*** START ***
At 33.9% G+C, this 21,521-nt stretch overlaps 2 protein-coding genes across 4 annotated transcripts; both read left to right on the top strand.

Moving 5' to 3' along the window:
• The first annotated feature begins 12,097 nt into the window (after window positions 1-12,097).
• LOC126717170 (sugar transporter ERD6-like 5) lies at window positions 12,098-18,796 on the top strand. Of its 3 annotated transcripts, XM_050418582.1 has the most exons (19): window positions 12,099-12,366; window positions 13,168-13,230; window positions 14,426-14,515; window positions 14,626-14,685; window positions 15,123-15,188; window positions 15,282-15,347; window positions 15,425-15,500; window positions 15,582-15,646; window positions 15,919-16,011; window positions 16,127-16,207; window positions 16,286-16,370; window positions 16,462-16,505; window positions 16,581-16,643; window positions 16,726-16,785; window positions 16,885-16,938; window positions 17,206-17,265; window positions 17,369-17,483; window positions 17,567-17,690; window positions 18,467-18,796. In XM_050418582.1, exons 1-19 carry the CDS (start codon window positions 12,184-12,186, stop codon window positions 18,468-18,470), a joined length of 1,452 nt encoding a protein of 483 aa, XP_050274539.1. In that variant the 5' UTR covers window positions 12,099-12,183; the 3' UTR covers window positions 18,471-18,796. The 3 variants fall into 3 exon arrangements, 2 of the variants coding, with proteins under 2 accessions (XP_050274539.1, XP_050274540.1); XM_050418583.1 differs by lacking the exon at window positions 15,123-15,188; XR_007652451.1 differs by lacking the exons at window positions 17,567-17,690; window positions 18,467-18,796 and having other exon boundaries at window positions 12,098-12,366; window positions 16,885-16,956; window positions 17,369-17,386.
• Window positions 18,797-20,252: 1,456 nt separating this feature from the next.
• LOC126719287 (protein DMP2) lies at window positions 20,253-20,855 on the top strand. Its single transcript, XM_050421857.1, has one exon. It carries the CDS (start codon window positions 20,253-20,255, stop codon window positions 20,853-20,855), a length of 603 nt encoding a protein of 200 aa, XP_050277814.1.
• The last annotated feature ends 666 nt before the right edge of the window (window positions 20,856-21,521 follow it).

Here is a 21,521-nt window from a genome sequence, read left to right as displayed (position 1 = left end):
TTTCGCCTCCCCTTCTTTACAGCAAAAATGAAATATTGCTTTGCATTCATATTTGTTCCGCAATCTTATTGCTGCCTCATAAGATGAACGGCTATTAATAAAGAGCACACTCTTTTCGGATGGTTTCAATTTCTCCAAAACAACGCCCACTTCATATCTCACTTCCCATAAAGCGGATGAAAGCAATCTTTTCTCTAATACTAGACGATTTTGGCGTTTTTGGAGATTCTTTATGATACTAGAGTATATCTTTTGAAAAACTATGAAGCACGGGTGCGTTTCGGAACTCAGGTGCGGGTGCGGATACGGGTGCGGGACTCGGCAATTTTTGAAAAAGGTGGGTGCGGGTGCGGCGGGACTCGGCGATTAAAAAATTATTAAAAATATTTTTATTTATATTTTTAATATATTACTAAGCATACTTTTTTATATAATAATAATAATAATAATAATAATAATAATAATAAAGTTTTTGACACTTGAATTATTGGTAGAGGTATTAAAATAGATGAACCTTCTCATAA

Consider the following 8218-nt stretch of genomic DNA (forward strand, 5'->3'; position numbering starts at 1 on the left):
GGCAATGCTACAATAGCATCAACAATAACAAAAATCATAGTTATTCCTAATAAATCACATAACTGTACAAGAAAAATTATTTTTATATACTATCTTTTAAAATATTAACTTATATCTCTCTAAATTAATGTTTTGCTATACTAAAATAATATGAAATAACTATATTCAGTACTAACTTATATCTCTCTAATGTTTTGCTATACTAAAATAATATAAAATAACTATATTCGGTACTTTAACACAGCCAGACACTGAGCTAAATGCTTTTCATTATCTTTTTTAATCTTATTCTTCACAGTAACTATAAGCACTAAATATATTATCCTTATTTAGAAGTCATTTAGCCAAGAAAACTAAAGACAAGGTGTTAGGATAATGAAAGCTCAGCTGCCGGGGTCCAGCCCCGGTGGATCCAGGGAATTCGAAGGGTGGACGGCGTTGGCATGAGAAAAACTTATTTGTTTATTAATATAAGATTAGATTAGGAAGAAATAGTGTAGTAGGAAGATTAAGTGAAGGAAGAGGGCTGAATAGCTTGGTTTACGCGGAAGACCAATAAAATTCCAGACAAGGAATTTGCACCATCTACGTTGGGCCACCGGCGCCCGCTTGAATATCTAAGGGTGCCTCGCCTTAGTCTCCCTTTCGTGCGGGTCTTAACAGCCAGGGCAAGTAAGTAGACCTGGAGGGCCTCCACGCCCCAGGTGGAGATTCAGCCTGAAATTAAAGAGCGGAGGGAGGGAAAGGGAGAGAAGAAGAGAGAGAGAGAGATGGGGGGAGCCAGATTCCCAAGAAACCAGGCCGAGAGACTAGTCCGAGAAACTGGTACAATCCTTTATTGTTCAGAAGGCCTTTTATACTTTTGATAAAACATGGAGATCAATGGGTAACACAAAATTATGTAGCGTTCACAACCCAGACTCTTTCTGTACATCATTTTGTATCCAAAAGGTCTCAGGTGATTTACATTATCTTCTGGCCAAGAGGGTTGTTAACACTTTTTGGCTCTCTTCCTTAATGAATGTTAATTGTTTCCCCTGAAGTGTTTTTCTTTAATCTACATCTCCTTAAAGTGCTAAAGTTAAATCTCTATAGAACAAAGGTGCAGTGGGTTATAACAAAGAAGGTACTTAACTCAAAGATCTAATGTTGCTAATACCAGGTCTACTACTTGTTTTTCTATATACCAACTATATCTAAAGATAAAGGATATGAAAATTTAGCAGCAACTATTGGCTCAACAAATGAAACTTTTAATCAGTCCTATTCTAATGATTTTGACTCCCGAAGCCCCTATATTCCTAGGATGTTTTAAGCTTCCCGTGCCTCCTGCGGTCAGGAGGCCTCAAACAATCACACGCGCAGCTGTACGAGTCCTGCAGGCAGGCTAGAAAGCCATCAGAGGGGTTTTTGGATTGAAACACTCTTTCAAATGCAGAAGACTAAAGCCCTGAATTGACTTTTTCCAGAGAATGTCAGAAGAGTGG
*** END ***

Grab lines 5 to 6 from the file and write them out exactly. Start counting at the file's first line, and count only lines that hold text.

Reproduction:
• Window positions 18,797-20,252: 1,456 nt separating this feature from the next.
• LOC126719287 (protein DMP2) lies at window positions 20,253-20,855 on the top strand. Its single transcript, XM_050421857.1, has one exon. It carries the CDS (start codon window positions 20,253-20,255, stop codon window positions 20,853-20,855), a length of 603 nt encoding a protein of 200 aa, XP_050277814.1.